If Experiencing TMD Symptoms, Visit an Aurora Orthodontics Office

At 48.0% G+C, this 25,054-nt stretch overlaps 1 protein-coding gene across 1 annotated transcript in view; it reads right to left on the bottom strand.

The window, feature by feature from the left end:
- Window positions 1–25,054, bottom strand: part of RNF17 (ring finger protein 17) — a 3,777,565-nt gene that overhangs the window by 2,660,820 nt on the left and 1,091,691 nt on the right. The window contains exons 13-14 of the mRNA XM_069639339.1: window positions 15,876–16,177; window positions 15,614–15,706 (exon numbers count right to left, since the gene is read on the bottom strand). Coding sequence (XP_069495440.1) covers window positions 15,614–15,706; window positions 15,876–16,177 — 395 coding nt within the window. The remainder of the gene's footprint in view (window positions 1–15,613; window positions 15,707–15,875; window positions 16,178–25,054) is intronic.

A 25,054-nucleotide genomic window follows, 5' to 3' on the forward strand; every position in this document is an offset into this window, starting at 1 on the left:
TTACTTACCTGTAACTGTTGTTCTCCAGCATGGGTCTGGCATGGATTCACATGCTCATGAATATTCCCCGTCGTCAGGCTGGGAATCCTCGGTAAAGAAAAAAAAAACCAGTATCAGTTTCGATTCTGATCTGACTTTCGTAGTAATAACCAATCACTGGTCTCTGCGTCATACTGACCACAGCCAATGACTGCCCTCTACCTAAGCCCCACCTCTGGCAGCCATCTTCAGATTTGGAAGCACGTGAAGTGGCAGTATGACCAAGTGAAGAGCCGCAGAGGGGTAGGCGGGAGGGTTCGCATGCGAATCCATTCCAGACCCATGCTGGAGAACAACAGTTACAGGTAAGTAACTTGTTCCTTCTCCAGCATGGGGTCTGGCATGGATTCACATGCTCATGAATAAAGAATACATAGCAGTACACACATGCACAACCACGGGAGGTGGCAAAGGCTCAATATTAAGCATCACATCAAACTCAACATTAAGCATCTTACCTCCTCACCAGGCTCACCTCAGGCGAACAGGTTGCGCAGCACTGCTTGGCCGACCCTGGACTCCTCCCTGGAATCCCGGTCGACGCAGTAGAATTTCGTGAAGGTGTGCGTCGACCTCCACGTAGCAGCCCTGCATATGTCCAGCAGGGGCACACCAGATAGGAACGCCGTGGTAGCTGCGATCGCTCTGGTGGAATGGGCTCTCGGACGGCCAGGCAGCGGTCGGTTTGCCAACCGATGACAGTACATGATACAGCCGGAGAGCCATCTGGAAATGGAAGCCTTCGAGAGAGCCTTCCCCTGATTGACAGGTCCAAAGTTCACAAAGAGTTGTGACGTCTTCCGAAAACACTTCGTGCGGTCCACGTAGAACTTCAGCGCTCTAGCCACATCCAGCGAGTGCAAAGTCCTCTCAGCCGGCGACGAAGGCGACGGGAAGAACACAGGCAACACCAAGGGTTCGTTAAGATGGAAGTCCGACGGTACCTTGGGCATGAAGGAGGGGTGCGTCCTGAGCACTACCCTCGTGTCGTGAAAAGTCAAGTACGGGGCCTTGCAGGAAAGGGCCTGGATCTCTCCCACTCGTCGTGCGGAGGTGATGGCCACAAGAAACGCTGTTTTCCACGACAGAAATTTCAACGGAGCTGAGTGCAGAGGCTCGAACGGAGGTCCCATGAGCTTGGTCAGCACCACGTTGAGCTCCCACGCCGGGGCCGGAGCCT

Most of the time, Aurora orthodontics practices are automatically associated with braces and other treatment methods used to straighten out a person’s teeth. While there is nothing wrong with that line of thinking, it should be emphasized that orthodontics goes beyond simply straightening the teeth. One of the other dental problems that experienced orthodontists, such as Dr. Charles F. Reed, treat is TMJ. TMJ, or temporomandibular joint, is a hinge joint that connects the jaw to the skull. This joint controls the movements that allow the lower jaw to open, close, and move from side to side. The flexible movements of the TMJ are what enables a person to speak, chew, yawn, etc. In essence, the TMJ is one of the strongest joints in the human body, but there are instances when the TMJ becomes overstressed. When this happens, a person develops temporomandibular disorder (TMD). Although dental practitioners are not exactly sure what causes TMD, most agree that excessive grinding of teeth or clenching of the jaw is a highly probable cause of TMD. When TMD develops, a person is likely to experience jaw, neck and shoulder pain, headaches, and difficulty in opening or closing the mouth completely. Self-diagnosing TMD is very difficult. It is best to go to an Aurora or Denver orthodontics practice for proper evaluation. The following excerpt from a WebMD article explains the diagnostic process further: Your dentist will examine your temporomandibular joints for pain or tenderness; listen for clicking, popping, or grating sounds during jaw movement; look for limited motion or locking of the jaw while opening or closing the mouth; and examine bite and facial muscle function. Sometimes panoramic X-rays will be taken. These full face X-rays allow your dentist to view the entire jaws, temporomandibular joint, and teeth to make sure other problems aren’t causing the TMD symptoms. Sometimes, other imaging tests, such as magnetic resonance imaging (MRI) or a computer tomography (CT), are needed. The MRI views the soft tissue such as the TMJ disc to see if it is in the proper position as the jaw moves. A CT scan helps view the bony detail of the joint. If you or a loved one are suffering from chronic jaw pain or other TMD symptoms, visit an experienced orthodontist for evaluation. Although the condition is not life-threatening, TMD can easily affect a person’s quality of life, and it may progress to more troubling conditions such as lockjaw.